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it says it in the Bible

Posted by Lewis on December 05, 2005

In Reply to: It comes from the bible posted by Victoria S Dennis on December 04, 2005

: : : far be it from me to query a phrase BUT "etc. etc. it comes from the bible?"

: : : surely not since english was not the original language of the bible, it was translated ages ago. Surely it's simply the best literal translation of the phrase as used by the monks/priests who translated it. Not to be pedantic or anything :)

: : David, there are many translations of the Bible into English and other languages. (Translators aren't necessarily monks or priests.) Some were made "ages ago"; some are recent. Not all translations contain exactly the same books: Catholic Bibles include a few that Protestant Bibles leave out. The Jewish Bible is the Old Testament only. So you are correct in that an English phrase "from the Bible" isn't the original Greek or Hebrew text.

: : However, I don't see what difference that makes. We could say the same thing about English phrases drawn from Continental European literature. "The proof of the pudding is in the eating" comes from Don Quixote, and you can bet Cervantes didn't write that in English.
: But I don't think Cervantes invented "the proof of the pudding". Camden wrote "All the proofe of a pudding, is in the eating" in 1623; the first part of Don Quixote was published in Spanish in 1604 but I doubt whether Camden had read it in Spanish (I think the first translation into English was by Smollett in 1755). In any case, a proverb expressing this general idea had existed since the 13th century - e.g. "It is y-write that euery thing himself sheweth in the tastyng" ("King Alisaunder" anon, c 1300). So it looks as though it is a generic European proverb, and very old. Incidentally, JB, what exactly is Cervantes' original Spanish? It's possible that when translating this passage from Don Quixote, the translator simply chose an existing English proverb equivalent to Cervantes's text in meaning.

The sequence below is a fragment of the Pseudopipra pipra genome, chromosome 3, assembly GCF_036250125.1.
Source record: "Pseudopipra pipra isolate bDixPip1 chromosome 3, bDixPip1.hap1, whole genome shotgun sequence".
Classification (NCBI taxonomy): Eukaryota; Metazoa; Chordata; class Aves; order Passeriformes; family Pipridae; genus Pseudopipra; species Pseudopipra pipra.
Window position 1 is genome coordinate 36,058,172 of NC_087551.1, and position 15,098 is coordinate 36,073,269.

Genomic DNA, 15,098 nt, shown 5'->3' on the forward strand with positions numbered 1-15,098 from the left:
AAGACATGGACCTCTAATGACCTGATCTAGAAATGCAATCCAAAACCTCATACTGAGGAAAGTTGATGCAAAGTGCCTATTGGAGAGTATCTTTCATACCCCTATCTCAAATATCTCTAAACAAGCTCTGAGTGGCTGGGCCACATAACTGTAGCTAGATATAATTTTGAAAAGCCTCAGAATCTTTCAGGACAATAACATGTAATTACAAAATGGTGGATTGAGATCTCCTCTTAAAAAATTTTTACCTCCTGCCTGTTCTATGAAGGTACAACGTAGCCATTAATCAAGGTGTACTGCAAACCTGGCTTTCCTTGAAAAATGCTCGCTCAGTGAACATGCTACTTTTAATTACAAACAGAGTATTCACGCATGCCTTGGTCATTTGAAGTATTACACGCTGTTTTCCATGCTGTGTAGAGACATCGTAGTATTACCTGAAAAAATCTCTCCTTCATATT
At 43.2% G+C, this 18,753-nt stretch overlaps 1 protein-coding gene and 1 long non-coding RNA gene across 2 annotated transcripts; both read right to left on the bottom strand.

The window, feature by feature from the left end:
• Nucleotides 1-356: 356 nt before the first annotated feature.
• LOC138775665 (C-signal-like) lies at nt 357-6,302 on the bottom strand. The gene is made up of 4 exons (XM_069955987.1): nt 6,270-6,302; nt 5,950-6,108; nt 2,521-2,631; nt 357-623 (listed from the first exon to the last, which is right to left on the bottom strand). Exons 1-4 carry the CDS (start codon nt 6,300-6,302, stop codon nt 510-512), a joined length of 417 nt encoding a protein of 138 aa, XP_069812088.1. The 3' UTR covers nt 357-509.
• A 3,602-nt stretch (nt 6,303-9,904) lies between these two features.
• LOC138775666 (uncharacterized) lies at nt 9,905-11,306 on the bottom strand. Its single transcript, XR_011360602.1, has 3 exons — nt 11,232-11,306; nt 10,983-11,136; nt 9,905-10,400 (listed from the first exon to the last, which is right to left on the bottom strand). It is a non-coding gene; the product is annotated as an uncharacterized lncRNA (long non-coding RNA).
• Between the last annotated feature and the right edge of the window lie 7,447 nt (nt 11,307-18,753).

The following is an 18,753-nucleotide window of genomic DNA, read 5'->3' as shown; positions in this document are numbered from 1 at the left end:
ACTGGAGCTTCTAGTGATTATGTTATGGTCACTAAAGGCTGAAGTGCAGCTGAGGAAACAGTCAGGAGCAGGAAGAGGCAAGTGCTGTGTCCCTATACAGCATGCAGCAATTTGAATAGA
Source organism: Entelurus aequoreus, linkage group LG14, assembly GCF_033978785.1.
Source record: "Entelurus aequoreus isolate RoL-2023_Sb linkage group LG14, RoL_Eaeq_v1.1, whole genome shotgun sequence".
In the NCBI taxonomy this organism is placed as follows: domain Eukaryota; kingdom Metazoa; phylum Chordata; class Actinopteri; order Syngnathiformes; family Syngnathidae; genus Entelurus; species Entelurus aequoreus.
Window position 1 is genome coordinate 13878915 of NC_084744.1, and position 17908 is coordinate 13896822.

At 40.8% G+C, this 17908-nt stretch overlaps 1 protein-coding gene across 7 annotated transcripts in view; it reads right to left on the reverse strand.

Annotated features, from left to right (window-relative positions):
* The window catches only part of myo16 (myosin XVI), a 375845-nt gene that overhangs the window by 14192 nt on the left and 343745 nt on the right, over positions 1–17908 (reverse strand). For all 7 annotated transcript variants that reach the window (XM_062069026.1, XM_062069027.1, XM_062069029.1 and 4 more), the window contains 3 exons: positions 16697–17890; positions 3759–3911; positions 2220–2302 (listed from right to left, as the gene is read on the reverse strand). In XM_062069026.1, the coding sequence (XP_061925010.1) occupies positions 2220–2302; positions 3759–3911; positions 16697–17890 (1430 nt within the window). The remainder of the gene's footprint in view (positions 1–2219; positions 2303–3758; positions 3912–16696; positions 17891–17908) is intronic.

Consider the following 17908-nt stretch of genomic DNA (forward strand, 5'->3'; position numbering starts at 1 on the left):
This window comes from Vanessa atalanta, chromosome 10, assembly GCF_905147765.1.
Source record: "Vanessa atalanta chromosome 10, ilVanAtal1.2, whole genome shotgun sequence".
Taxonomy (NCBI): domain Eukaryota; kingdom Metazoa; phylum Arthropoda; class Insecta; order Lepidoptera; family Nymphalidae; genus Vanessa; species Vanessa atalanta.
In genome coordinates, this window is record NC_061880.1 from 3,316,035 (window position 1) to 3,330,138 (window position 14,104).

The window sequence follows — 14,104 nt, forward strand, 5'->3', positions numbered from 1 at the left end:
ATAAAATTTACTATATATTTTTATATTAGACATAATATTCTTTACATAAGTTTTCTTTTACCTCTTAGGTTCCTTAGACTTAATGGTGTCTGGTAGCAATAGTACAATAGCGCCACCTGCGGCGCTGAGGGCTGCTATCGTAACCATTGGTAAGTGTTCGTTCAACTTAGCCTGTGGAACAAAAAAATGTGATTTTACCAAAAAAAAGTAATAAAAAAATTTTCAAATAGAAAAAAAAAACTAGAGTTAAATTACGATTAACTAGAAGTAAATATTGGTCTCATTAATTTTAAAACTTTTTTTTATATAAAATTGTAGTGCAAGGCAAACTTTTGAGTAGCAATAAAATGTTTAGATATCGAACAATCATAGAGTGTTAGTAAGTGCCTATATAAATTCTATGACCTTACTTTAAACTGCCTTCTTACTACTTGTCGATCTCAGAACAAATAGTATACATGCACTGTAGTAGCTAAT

: But DC has a point; perhaps we should be more punctilious in saying "from the King James Bible", which is most often the one we mean when we say "from the Bible".

Surely "from the Bible" is sufficiently clear to identify the origin of a phrase? Whether it is the NIV, the King James, the Authorised, the Vulgate etc, etc, the Bible has been a relatively stable text for centuries.

the first serious agreement as to what should be considered 'scripture' was from the Synods of Laodicea and Carthage in the 4th century, but there are 3 categories of scripture - accepted, disputed and rejected. the Synods tried to codify which were accepted, but apparently it was only in the 10th Century that there was widespread agreement.

when people speak of 'from the Bible' they are usually referring to the canonical texts i.e. accepted material, mainly what appeared in the first Bible to have widespread publication - the King James' Bible (Authorised Version). It was King James who first officially permitted and encouraged the laity to know scripture rather than just the clergy/priesthood.

the contents of that Bible have recorded dates spread over centuries - from the earliest recordings of Hebrew oral tradition to the collated letters of the apostles and the Gospel accounts of the first couple of centuries A.D..

Old Testament quotations have often been through a few languages by the time they reach English and I cannot vouch for the accuracy of Aramaic-English translation.

In those circumstances, it is no surprise that people argue over scripture - only absolute fools have absolute certainty...